I must say that I envy people who can easily identify themselves as boulderer, sport climber, trad climber, alpinist or a mountaineer. I have always had this identity crisis and a difficult time identifying myself as one of players in these specialized disciplines.
I mean I have had those bizarre moments when I focused maniacally on weighted hangs off those 6mm edges on the Transgression board, and then a few cycles later looking back wondering what the hell was wrong with me.
At other times, I have tried to focus beyond 15 moves and hone my endurance game to clip bolts. Yet at other times I balked at the same and proselytize the purity of plugging cams and sharpening the mind game to eschew bolts.
Did I mention those incessant sessions filled with bat-hangs and my woe-fully un-coordinated jumps on those colorful problems in my local gym?
I have always tried to level my game in most disciplines, but so far – despite my best intentions – couldn’t play enough with those curved spiky metal things. I always lamented the fact that I haven’t meaningfully learnt to lead ice and mixed terrain .. until last month.
After 8 years of identifying myself as an enthusiast of various forms of climbing, and accidentally thinking that I was actually good at some of these disciplines, it was refreshing to get back into a beginner mindset and actually learn a few new things, and unlearn a lot of old things.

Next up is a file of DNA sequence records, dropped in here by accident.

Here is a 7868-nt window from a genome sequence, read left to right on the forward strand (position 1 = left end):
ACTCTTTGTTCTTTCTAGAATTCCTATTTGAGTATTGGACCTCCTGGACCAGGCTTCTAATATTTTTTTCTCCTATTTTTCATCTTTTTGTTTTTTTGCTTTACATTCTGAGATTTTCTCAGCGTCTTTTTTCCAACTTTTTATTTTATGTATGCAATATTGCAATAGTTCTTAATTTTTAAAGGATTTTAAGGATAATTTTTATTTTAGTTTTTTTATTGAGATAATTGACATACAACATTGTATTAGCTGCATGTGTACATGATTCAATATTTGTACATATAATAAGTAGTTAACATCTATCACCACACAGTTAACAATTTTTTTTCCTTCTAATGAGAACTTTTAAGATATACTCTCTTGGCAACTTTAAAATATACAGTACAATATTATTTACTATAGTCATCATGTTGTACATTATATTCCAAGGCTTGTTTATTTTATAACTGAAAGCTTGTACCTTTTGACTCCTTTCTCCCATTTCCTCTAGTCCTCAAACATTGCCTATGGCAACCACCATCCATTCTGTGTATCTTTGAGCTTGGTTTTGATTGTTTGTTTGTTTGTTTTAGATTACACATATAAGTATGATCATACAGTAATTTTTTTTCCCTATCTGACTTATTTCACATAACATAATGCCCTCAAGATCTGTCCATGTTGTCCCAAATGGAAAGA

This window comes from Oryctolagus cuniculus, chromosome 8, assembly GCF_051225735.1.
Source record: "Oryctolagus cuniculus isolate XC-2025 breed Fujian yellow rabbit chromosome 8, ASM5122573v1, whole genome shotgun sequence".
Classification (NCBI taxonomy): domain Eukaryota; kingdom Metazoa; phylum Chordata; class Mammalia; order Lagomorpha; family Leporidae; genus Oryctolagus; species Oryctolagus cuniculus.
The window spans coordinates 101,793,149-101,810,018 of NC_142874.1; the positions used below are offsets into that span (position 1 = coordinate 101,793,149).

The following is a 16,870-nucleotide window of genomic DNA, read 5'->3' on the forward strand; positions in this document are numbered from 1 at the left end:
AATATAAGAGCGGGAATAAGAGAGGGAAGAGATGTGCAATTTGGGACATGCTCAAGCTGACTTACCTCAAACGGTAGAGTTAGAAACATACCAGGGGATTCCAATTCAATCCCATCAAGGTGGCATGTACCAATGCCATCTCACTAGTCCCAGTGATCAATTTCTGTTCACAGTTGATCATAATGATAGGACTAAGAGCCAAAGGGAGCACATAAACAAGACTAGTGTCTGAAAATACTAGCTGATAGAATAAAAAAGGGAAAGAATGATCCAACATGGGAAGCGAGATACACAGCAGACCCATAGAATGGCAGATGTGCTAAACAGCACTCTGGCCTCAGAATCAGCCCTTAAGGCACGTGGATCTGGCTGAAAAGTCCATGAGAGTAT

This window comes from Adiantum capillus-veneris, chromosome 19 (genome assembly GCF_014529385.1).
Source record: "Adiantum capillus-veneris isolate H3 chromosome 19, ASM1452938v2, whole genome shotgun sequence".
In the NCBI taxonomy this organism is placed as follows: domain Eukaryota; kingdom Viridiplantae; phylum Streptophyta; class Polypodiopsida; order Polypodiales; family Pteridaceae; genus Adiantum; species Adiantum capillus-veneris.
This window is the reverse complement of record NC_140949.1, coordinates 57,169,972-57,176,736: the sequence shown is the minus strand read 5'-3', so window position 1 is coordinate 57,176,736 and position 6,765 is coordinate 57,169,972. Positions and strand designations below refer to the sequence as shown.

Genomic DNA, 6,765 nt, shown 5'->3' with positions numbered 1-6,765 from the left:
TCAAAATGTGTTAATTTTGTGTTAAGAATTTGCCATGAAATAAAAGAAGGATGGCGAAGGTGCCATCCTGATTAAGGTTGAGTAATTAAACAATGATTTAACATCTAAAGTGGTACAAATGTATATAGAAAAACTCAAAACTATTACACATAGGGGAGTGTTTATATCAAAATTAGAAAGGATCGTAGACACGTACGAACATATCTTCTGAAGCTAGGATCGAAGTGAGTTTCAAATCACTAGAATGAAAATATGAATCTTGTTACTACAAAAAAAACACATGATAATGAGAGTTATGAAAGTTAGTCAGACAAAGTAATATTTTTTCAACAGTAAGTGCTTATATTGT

I graduated from infancy to being a toddler now. A week in Canmore just taught me how to toddle, or may be just crawl a bit better. Now I know that I know a few things, and don’t know a lot of things. I believe that’s a good thing.
I learnt the basics at the road side crags such as Junkyards and Step right up, and then got to follow up some classics such as ice routes on Moonlight & Louise falls, and a good intro to mini mixed-alpine setting in Coire Dubh Integrale. The experience allowed to learn enough that I could gracefully lead a few pitches at King Creek crag. Some photos from the trip below.
I climbed with Jay, who owns and manages his own guiding company – The Canadian Rockies Alpine Guide